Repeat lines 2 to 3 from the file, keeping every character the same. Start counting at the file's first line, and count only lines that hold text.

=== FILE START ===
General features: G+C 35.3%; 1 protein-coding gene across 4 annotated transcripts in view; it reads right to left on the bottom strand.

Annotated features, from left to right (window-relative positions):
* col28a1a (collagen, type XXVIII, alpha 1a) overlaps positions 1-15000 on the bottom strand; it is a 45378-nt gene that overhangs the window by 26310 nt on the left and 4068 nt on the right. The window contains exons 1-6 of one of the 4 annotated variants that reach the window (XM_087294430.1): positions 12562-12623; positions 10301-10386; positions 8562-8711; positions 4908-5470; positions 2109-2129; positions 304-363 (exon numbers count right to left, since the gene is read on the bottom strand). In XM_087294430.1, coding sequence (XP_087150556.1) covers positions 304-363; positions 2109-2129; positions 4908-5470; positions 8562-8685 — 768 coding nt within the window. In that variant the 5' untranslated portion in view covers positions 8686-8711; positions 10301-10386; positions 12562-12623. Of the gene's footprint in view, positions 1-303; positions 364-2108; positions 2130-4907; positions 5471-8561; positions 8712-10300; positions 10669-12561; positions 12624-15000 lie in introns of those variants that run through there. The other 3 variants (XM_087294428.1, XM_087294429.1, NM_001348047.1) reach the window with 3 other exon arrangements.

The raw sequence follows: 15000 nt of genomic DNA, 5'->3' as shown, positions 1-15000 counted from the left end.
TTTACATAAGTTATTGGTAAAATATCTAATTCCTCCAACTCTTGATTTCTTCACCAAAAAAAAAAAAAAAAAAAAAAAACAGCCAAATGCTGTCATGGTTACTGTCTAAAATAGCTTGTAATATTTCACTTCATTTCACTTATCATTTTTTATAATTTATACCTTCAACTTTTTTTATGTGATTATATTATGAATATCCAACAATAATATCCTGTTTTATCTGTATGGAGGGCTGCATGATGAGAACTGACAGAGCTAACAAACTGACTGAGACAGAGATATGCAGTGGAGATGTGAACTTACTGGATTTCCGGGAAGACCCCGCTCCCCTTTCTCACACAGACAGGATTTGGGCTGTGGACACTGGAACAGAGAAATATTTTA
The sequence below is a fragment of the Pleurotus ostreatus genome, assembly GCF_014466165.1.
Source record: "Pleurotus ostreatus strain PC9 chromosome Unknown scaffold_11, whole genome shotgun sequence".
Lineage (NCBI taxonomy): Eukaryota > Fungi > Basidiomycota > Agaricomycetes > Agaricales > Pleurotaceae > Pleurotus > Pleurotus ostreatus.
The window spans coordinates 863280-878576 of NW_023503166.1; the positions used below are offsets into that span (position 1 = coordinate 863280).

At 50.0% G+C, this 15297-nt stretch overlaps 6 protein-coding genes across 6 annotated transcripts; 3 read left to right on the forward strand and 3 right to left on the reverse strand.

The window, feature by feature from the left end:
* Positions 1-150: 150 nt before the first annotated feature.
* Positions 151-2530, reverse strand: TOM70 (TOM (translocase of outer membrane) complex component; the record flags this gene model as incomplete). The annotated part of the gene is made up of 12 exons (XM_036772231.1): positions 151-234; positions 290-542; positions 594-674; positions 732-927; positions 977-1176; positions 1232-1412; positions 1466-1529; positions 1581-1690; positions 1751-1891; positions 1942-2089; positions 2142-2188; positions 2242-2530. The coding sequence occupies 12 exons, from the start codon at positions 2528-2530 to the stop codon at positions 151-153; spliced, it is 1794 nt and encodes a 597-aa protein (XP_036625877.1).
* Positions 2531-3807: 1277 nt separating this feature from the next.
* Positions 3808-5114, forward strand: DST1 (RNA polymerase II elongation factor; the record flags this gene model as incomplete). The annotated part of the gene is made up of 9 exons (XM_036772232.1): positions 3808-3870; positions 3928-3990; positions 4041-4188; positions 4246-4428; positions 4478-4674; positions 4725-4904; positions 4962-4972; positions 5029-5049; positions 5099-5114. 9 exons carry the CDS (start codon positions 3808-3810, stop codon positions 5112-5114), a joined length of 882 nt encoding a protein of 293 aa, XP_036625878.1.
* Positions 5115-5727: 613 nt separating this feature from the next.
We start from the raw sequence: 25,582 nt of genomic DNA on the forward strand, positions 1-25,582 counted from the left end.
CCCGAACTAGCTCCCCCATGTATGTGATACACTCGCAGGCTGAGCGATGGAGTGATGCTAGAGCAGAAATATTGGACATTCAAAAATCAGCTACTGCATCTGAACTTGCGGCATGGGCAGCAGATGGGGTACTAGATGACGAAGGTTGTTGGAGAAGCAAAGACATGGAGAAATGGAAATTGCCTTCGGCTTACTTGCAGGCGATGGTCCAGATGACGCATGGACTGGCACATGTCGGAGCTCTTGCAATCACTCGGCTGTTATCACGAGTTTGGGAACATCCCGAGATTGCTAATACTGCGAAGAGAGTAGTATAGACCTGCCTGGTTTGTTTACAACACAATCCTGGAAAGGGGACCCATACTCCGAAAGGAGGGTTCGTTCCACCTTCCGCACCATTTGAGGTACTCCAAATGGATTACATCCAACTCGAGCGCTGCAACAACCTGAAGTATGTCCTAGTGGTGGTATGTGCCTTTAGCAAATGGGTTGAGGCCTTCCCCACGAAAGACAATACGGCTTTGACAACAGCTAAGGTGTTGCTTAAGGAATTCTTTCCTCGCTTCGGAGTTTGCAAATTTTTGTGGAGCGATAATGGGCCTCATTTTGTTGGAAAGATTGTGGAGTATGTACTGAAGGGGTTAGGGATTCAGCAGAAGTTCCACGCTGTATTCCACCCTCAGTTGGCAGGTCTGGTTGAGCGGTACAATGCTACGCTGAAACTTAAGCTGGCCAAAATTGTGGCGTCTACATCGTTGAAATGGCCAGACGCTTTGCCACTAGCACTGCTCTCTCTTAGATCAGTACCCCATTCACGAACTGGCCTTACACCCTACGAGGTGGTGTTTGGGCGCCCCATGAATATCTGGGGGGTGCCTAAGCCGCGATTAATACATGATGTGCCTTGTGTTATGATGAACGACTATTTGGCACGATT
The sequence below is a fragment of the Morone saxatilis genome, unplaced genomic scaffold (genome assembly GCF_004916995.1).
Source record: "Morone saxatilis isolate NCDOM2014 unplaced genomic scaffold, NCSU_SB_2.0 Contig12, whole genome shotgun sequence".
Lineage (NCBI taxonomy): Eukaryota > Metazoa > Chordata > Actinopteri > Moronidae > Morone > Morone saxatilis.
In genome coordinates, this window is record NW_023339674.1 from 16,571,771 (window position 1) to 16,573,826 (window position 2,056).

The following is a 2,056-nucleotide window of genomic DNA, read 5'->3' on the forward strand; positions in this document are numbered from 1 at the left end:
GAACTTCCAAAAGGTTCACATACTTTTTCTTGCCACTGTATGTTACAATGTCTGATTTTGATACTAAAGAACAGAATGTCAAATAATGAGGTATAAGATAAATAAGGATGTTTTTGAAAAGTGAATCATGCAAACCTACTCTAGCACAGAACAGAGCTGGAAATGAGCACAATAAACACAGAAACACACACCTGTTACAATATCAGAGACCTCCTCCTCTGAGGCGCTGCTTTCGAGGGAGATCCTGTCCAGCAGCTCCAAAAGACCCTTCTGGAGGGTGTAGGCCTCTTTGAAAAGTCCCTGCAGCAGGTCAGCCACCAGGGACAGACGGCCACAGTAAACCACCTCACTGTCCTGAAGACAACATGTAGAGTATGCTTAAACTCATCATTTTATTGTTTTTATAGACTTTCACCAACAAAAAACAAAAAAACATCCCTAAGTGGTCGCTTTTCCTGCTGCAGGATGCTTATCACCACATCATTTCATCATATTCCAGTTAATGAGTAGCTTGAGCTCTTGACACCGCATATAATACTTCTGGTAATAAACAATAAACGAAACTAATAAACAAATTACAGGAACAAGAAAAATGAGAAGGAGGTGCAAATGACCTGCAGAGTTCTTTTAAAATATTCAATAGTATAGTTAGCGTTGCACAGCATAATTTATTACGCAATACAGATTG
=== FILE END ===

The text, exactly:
Annotated features, from left to right (window-relative positions):
* col28a1a (collagen, type XXVIII, alpha 1a) overlaps positions 1-15000 on the bottom strand; it is a 45378-nt gene that overhangs the window by 26310 nt on the left and 4068 nt on the right. The window contains exons 1-6 of one of the 4 annotated variants that reach the window (XM_087294430.1): positions 12562-12623; positions 10301-10386; positions 8562-8711; positions 4908-5470; positions 2109-2129; positions 304-363 (exon numbers count right to left, since the gene is read on the bottom strand). In XM_087294430.1, coding sequence (XP_087150556.1) covers positions 304-363; positions 2109-2129; positions 4908-5470; positions 8562-8685 — 768 coding nt within the window. In that variant the 5' untranslated portion in view covers positions 8686-8711; positions 10301-10386; positions 12562-12623. Of the gene's footprint in view, positions 1-303; positions 364-2108; positions 2130-4907; positions 5471-8561; positions 8712-10300; positions 10669-12561; positions 12624-15000 lie in introns of those variants that run through there. The other 3 variants (XM_087294428.1, XM_087294429.1, NM_001348047.1) reach the window with 3 other exon arrangements.